Animal 'protection' in Indonesia: soldiers jailed for owning dead tigers
The court in Banda Aceh, on western Sumatra island, Thursday handed Chief Sergeant Joko Rianto a two-month jail term and Chief Private Rawali a three-month sentence.
Rianto was given a five million rupiah ($460) fine while Rawali, who like many Indonesians goes by one name, was ordered to pay 2.5 million rupiah.
"Rawali and Joko Rianto have been found legitimately and convincingly guilty of illegally possessing dead protected animals," judge Lieutenant Colonel Budi Purnomo said.
Rianto, who was caught with one of the tigers and a bear in his house, argued he had purchased the critically endangered tiger to use its teeth to cure his sick wife.
Tiger parts are frequently used in traditional medicine in Asia despite the lack of peer-reviewed scientific evidence showing that they have any medicinal benefits.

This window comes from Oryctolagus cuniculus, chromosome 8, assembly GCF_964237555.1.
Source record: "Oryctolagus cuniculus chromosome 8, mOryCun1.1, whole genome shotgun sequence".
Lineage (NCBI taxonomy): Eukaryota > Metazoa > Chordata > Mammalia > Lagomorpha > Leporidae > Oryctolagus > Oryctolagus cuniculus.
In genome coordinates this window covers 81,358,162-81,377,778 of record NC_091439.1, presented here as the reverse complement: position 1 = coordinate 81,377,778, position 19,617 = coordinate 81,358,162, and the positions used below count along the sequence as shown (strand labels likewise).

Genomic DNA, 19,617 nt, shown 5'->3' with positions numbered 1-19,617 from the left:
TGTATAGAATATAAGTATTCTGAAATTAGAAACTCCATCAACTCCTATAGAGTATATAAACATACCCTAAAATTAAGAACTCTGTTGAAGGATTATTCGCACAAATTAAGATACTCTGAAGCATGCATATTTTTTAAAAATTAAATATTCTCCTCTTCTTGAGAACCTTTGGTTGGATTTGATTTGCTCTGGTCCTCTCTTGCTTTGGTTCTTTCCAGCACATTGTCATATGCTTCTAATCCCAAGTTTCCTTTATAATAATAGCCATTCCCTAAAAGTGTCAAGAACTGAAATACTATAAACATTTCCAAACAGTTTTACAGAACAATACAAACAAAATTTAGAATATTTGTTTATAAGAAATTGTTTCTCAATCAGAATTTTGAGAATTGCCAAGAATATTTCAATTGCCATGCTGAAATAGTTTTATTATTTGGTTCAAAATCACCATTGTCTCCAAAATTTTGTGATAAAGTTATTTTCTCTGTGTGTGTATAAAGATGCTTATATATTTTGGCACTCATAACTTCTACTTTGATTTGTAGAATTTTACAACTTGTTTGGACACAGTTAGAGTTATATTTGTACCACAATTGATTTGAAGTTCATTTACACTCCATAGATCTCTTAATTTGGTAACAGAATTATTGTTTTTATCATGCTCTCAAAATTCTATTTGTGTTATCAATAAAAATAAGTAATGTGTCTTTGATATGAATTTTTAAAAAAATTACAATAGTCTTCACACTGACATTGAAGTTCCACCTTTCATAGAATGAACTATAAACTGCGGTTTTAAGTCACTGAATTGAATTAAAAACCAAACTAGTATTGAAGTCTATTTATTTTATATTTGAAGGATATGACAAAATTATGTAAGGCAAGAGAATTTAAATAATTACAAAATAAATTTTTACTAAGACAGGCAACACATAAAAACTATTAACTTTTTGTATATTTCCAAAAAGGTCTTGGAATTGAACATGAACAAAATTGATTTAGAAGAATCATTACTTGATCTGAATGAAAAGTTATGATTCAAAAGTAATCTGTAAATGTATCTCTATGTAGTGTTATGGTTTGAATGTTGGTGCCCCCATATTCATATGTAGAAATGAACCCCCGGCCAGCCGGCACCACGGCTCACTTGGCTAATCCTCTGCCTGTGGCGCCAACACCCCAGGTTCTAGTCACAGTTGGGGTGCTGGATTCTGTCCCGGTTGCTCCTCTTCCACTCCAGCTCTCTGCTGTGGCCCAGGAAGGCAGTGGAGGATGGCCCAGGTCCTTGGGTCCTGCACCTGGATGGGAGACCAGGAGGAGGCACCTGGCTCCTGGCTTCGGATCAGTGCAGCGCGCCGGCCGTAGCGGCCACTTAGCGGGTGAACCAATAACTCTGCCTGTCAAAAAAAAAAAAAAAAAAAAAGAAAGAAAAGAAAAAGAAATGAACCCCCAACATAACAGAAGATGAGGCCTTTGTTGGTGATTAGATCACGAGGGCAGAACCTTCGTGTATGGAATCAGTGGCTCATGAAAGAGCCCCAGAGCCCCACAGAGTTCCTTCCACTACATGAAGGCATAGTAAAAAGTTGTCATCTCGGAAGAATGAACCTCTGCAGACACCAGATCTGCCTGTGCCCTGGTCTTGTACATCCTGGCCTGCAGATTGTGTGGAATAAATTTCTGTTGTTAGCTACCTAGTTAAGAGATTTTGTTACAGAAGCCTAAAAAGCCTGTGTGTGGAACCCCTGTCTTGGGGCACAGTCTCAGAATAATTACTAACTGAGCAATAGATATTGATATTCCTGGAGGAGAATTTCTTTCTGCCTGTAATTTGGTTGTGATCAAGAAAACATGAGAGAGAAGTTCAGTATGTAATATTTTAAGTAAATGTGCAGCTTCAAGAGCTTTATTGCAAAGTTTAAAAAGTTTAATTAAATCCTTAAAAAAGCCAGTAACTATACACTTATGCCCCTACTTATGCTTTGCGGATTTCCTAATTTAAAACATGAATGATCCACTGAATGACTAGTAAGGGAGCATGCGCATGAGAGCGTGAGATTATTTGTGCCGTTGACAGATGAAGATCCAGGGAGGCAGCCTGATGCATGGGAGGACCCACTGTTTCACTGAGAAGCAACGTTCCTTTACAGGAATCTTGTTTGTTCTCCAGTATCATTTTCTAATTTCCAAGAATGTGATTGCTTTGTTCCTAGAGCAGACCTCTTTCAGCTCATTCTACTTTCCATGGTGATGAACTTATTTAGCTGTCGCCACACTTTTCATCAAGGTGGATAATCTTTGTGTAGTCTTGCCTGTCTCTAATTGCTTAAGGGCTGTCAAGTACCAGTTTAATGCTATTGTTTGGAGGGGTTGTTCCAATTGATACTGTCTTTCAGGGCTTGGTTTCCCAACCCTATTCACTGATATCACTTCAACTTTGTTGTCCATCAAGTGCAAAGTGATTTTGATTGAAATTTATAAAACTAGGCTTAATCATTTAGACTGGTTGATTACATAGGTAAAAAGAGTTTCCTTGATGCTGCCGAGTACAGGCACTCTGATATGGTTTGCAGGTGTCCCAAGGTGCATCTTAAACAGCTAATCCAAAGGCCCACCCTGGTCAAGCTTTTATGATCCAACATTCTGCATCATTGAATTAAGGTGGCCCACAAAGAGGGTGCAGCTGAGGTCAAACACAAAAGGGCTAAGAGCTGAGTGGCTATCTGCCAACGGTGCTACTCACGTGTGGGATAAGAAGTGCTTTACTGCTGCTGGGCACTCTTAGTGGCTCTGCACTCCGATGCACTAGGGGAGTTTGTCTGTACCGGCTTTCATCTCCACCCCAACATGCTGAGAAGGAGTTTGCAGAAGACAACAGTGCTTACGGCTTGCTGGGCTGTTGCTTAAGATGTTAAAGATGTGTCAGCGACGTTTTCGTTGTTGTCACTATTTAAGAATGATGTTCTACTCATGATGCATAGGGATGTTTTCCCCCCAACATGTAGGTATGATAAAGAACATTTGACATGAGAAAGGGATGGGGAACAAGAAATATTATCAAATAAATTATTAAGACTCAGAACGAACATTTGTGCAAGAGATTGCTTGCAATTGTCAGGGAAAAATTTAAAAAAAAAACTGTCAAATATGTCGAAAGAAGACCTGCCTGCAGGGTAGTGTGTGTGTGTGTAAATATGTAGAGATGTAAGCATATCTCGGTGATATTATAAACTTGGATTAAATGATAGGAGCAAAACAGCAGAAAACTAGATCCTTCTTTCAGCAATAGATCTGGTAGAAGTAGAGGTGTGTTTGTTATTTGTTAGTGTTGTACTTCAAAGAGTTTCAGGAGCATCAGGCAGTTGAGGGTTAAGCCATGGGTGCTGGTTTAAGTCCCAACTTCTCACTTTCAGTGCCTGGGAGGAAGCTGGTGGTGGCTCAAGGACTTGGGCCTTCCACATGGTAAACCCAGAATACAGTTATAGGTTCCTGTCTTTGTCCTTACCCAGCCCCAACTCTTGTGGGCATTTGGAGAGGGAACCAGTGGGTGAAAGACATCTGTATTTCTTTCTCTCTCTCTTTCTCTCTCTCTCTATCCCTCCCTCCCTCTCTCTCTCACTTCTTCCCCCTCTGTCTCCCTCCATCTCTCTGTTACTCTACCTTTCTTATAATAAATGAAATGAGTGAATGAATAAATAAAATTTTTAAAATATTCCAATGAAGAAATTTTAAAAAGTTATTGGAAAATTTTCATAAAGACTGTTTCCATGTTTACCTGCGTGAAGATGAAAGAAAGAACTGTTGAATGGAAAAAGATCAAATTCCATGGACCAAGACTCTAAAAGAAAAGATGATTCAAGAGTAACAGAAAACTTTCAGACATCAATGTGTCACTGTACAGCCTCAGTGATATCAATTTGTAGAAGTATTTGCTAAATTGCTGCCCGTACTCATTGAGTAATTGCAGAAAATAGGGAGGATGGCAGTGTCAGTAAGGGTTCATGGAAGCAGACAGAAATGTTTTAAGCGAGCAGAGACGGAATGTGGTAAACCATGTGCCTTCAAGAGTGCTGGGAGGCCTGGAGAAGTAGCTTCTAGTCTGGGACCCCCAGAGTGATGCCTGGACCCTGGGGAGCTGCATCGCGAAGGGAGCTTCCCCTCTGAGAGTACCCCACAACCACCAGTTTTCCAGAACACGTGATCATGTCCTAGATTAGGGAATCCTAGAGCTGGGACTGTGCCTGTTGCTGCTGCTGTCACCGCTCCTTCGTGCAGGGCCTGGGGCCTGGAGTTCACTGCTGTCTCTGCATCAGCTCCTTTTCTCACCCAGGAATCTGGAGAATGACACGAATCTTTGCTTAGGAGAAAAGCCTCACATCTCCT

Rawali claimed a friend had given him the tiger to repay a debt.
Ratno Sugito, a local animal activist, welcomed the sentences: "Even though the sentence was weak, at least the military court showed its willingness to enforce the law."
It's believed to be the first time Indonesian soldiers were convicted of illegally possessing dead protected animals.
Sumatran tigers are the most critically endangered tiger subspecies. There are only an estimated 400 to 500 still alive in the wild on the island from which the animal takes its name.
Its numbers are rapidly dwindling due to destruction of its rainforest habitat and poachers targeting the animals to sell their parts, mainly for use in Chinese medicine.
The court did not disclose the species of the bear although it said the animal was protected by law.
Voice of Russia, AFP, abcnews